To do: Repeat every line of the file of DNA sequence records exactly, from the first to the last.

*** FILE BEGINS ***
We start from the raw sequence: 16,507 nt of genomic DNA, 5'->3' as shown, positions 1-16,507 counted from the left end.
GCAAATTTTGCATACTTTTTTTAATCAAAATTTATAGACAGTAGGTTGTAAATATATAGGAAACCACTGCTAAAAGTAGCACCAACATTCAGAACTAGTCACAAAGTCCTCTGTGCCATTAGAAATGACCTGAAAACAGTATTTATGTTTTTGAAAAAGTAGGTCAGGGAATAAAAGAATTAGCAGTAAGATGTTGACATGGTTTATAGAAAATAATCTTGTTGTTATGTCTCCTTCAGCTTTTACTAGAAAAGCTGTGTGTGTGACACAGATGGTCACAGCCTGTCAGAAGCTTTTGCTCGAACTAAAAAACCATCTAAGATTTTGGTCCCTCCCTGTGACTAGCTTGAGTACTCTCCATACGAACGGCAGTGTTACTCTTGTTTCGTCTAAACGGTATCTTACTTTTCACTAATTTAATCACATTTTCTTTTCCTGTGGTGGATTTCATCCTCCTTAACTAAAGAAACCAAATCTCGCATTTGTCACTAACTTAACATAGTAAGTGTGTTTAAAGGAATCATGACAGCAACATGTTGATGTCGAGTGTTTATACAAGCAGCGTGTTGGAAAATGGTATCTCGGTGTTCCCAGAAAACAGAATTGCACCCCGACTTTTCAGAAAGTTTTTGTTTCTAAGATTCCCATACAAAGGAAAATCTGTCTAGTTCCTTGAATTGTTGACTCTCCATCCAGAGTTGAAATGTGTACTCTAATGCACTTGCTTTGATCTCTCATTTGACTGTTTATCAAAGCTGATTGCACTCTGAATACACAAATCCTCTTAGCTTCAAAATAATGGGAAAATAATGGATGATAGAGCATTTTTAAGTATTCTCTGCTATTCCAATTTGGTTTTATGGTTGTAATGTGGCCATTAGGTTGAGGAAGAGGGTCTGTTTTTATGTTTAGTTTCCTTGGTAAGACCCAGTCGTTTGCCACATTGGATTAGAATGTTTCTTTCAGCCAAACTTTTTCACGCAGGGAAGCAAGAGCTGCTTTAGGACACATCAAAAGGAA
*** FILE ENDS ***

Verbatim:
We start from the raw sequence: 16,507 nt of genomic DNA, 5'->3' as shown, positions 1-16,507 counted from the left end.
GCAAATTTTGCATACTTTTTTTAATCAAAATTTATAGACAGTAGGTTGTAAATATATAGGAAACCACTGCTAAAAGTAGCACCAACATTCAGAACTAGTCACAAAGTCCTCTGTGCCATTAGAAATGACCTGAAAACAGTATTTATGTTTTTGAAAAAGTAGGTCAGGGAATAAAAGAATTAGCAGTAAGATGTTGACATGGTTTATAGAAAATAATCTTGTTGTTATGTCTCCTTCAGCTTTTACTAGAAAAGCTGTGTGTGTGACACAGATGGTCACAGCCTGTCAGAAGCTTTTGCTCGAACTAAAAAACCATCTAAGATTTTGGTCCCTCCCTGTGACTAGCTTGAGTACTCTCCATACGAACGGCAGTGTTACTCTTGTTTCGTCTAAACGGTATCTTACTTTTCACTAATTTAATCACATTTTCTTTTCCTGTGGTGGATTTCATCCTCCTTAACTAAAGAAACCAAATCTCGCATTTGTCACTAACTTAACATAGTAAGTGTGTTTAAAGGAATCATGACAGCAACATGTTGATGTCGAGTGTTTATACAAGCAGCGTGTTGGAAAATGGTATCTCGGTGTTCCCAGAAAACAGAATTGCACCCCGACTTTTCAGAAAGTTTTTGTTTCTAAGATTCCCATACAAAGGAAAATCTGTCTAGTTCCTTGAATTGTTGACTCTCCATCCAGAGTTGAAATGTGTACTCTAATGCACTTGCTTTGATCTCTCATTTGACTGTTTATCAAAGCTGATTGCACTCTGAATACACAAATCCTCTTAGCTTCAAAATAATGGGAAAATAATGGATGATAGAGCATTTTTAAGTATTCTCTGCTATTCCAATTTGGTTTTATGGTTGTAATGTGGCCATTAGGTTGAGGAAGAGGGTCTGTTTTTATGTTTAGTTTCCTTGGTAAGACCCAGTCGTTTGCCACATTGGATTAGAATGTTTCTTTCAGCCAAACTTTTTCACGCAGGGAAGCAAGAGCTGCTTTAGGACACATCAAAAGGAA